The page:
An entertaining, thoughtful examination that will appeal not only to soccer fans but to anyone interested in the business of...

Sounders FC: AUTHENTIC MASTERPIECE

THE INSIDE STORY OF THE BEST FRANCHISE LAUNCH IN AMERICAN SPORTS HISTORY

A behind-the-scenes look at the successful launch of a Major League Soccer franchise.

After being founded in 2007 and playing their first game in 2009, the Seattle Sounders have been a model franchise not only for MLS but for sports in general, setting league attendance records and building a uniquely devoted fan base while avoiding the growing pains faced by other expansion teams. As the author writes, before the team was put together, Seattle had just experienced the loss of the NBA’s Supersonics, and “the thought that Seattle, of all places, could be the home of the most successful sports franchise launch in American history was beyond rational belief.” But the Sounders blossomed through the visionary efforts of three men in particular—movie executive Joe Roth, CEO Tod Leiweke and general manager Adrian Hanauer—who recognized the importance of forging a unique relationship between the team and the community. So tight is that bond that after the Sounders once lost badly at home, the team offered ticket refunds to every fan who attended the game. Management also bowed to the fans’ wishes by agreeing not to have Budweiser sponsor the traditional pregame march to the stadium. “In almost every way they forged interactions with their fans that were different from anything that had been seen in American professional sports,” Gastineau says. The author effectively captures the key signings of veteran goalkeeper Kasey Keller and Colombian forward Fredy Montero, who was so young at the time that his first question to management was, “If I go to the U.S., can I get medicine for my acne?” He also details the out-of-the-box contributions of comedian and co-owner Drew Carey, who, among other things, suggested fans vote on whether to keep the general manager in office. “It’s great because the fans are invested in the team no matter what happens good or bad,” Carey explains. The Sounders have yet to win an MLS Cup, but Gastineau has scored with this vivid history.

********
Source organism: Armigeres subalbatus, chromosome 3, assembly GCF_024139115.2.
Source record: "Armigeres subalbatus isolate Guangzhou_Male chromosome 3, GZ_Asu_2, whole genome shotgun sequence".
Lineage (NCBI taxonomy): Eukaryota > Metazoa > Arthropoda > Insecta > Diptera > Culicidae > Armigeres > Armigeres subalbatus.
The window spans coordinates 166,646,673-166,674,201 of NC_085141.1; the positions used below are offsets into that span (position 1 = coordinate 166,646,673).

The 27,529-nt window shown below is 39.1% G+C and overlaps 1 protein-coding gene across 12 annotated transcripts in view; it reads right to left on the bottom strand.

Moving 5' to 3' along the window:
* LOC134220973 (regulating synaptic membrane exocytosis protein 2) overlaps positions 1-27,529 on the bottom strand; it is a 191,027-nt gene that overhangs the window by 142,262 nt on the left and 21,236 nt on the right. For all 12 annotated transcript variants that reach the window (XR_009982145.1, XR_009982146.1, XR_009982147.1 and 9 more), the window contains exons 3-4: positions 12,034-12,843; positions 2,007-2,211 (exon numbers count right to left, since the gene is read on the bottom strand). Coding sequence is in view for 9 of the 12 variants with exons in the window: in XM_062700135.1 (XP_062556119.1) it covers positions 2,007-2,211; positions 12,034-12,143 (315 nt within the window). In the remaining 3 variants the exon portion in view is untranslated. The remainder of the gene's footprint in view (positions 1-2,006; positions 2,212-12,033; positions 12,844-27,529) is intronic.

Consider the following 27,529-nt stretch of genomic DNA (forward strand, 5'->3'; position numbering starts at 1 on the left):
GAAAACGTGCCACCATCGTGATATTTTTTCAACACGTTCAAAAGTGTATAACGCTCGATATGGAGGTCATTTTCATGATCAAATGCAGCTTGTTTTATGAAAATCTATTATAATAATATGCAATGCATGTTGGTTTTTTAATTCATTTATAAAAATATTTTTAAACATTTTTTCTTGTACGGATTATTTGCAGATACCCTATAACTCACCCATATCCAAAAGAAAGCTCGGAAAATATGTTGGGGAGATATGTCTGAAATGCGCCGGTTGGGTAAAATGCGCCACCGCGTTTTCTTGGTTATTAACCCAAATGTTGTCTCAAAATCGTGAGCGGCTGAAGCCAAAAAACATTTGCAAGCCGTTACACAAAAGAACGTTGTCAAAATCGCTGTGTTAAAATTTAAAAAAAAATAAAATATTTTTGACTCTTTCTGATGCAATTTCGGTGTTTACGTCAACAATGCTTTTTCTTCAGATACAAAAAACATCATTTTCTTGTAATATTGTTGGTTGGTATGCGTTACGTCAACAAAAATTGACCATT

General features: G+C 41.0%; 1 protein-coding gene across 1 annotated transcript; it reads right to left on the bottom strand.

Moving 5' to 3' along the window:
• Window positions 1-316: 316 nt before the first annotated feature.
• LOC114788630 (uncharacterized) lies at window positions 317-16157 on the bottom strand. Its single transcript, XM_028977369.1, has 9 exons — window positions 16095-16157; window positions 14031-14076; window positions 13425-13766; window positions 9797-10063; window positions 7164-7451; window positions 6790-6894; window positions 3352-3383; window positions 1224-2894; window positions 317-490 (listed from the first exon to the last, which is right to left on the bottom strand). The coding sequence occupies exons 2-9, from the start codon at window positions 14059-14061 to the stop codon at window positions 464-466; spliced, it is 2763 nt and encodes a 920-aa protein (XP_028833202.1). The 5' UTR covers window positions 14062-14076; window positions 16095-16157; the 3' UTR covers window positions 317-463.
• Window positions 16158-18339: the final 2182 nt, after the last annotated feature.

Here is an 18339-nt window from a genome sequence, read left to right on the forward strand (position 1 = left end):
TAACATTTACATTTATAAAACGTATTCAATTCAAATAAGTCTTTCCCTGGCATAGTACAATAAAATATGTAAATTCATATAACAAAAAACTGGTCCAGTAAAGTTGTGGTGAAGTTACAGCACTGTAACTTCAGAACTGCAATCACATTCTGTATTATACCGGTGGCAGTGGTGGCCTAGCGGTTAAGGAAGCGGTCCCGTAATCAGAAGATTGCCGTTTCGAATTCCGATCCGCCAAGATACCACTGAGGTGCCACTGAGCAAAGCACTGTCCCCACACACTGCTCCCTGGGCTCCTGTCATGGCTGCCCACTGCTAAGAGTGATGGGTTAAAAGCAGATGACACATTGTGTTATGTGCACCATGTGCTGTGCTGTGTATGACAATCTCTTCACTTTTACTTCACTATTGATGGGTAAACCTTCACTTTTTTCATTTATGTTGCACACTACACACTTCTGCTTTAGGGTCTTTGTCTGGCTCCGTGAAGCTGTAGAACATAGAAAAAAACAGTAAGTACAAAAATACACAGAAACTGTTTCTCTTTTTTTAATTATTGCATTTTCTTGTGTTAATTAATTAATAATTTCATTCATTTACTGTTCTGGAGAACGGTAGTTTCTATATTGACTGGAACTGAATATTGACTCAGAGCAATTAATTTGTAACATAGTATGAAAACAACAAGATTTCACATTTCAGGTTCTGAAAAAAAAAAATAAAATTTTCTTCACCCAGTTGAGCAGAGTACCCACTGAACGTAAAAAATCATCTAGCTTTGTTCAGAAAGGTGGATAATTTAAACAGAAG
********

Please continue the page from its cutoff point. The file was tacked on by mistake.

An entertaining, thoughtful examination that will appeal not only to soccer fans but to anyone interested in the business of sports.

Pub Date: Oct. 7, 2013

ISBN: 978-1491068342

Page Count: 270

Publisher: CreateSpace

Review Posted Online: Dec. 17, 2013

Kirkus Reviews Issue: Jan. 15, 2014

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Effectively sobering. Suffice it to say that Pop Warner parents will want to armor their kids from head to toe upon reading...

CONCUSSION

A maddening, well-constructed tale of medical discovery and corporate coverup, set in morgues, laboratories, courtrooms, and football fields.